4/30/18: Tuning Fork

On Monday, we felt the weather, snow conditions, and personal acclimation had aligned enough to attempt a line I've been after for years. Tuning Fork on Torrey's Peak is actually one of the lines that inspired me to buy my first pair of backcountry skis six years ago. It's huge, it's aesthetic, and it's glorious. It also is one of the longest continuous ski runs in CO, running for a length of 3200' from roughly 13,900' to 11,700'. Besides the mountaineering challenges presented by a 3000' steep snow couloir on a 14,000' peak, Tuning Fork has two main ski chalenges. First, it's long and spans a wide elevation (and therefore temperature) range. Unless you're really lucky (or really fast) it's nearly impossible to ski the entire thing in good condition. The other challenge is stamina. You've got to ski 3200' of steeps after having skinned in three miles up Grizzly Gulch and then climbed your way up the couloir. It is a worthy objective for any ski mountaineer. 

We left the house in Dillon at 3:00am and were on our way up Grizzly Gulch by 3:50am. The snow in the gulch was such that we had to park at 10,450' at the fork between the Grizzly Gulch and Steven's Gulch roads. We made decent time hiking and skinning up the Grizzly Gulch road until the turn off for Tuning Fork at 11,200'. We switched to crampons and started climbing the couloir proper about 12,000'. At first, we had a delicious boot pack left by skiers a few days prior. Unfortunately, that bootpack filled in with blowing snow as we got higher, and we were forced to kick steps the rest of the way. Thankfully, Owen is a step kicking machine. After his warm up on Rainier last summer, he was ready to go and kicked nearly 2000' of steps for Dad and I. Without him, this wouldn't have happened.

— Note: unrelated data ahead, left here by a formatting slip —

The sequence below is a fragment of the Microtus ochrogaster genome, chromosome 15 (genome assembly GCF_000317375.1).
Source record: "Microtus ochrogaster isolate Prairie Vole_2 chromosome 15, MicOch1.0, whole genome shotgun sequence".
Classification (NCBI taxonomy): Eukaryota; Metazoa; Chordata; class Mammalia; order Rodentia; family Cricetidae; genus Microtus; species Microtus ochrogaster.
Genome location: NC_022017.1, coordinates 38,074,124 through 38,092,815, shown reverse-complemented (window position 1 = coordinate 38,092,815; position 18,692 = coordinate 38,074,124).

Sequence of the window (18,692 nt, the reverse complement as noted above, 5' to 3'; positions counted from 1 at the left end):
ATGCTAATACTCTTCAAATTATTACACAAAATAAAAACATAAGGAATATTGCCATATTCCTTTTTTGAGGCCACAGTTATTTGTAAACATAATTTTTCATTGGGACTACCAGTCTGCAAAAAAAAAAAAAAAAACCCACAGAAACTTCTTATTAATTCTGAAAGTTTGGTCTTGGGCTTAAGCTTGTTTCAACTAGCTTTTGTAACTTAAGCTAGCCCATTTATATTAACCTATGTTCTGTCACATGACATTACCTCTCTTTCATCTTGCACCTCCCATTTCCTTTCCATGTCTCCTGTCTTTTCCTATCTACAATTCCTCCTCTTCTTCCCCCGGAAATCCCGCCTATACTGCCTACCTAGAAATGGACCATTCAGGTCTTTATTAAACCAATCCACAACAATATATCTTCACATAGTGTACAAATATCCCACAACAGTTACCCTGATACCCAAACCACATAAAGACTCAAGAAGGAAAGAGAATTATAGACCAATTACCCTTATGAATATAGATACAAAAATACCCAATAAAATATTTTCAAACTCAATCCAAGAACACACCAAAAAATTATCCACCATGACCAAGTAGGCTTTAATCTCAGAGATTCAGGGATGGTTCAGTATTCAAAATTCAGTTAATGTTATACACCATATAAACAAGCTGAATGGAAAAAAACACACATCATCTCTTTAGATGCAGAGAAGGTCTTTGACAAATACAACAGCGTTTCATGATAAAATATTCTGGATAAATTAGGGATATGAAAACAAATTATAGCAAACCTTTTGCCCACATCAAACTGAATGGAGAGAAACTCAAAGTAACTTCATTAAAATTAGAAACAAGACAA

We reached the top of the Tuning Fork about 12:30pm. I've climbed Torrey's at least twice, and who knows how many times Dad has summitted. Owen however, had never been above 14,000' (we had to turn around at 13k on Rainier last summer). In order to give us some time to rest before the ski descent, Dad and I stayed at the top of Tuning Fork while Owen went the last 300' to the summit. Not bad for a first 14er!

The ski descent delivered on its promises. We had 3200 feet of skiing, some of it good and some of it tough. We had a surprisingly winter-like snowpack at the top of the run, and the sun hadn't quite warmed the snow in the middle perfectly. Still skiable, and still epic. The lower part of the run was as pure corn as you'll find during the Harvest Moon. 

Tough conditions in the middle bit of Tuning Fork

Delicious corn in the exit from Tuning Fork. Video: Owen Wilkins

We skied (and poled, and hiked) our way out Grizzly Gulch victorious and elated. At the start of this trip I never would have guessed that we would have had such great weather and such great conditions. As we flew out on May 1st, the Front Range was scheduled to get 14 inches of snow over the next three days. A good reset, to be sure, but also a major increase in avalanche risk that's unwelcome by short term CO visitors like us. With Dave's Wave and Tuning Fork successfully checked off my list, now it's time to dream up bigger and badder things...

Early Season (N)Ice Days 12/09/2017

Early Season (N)Ice Days 12/09/2017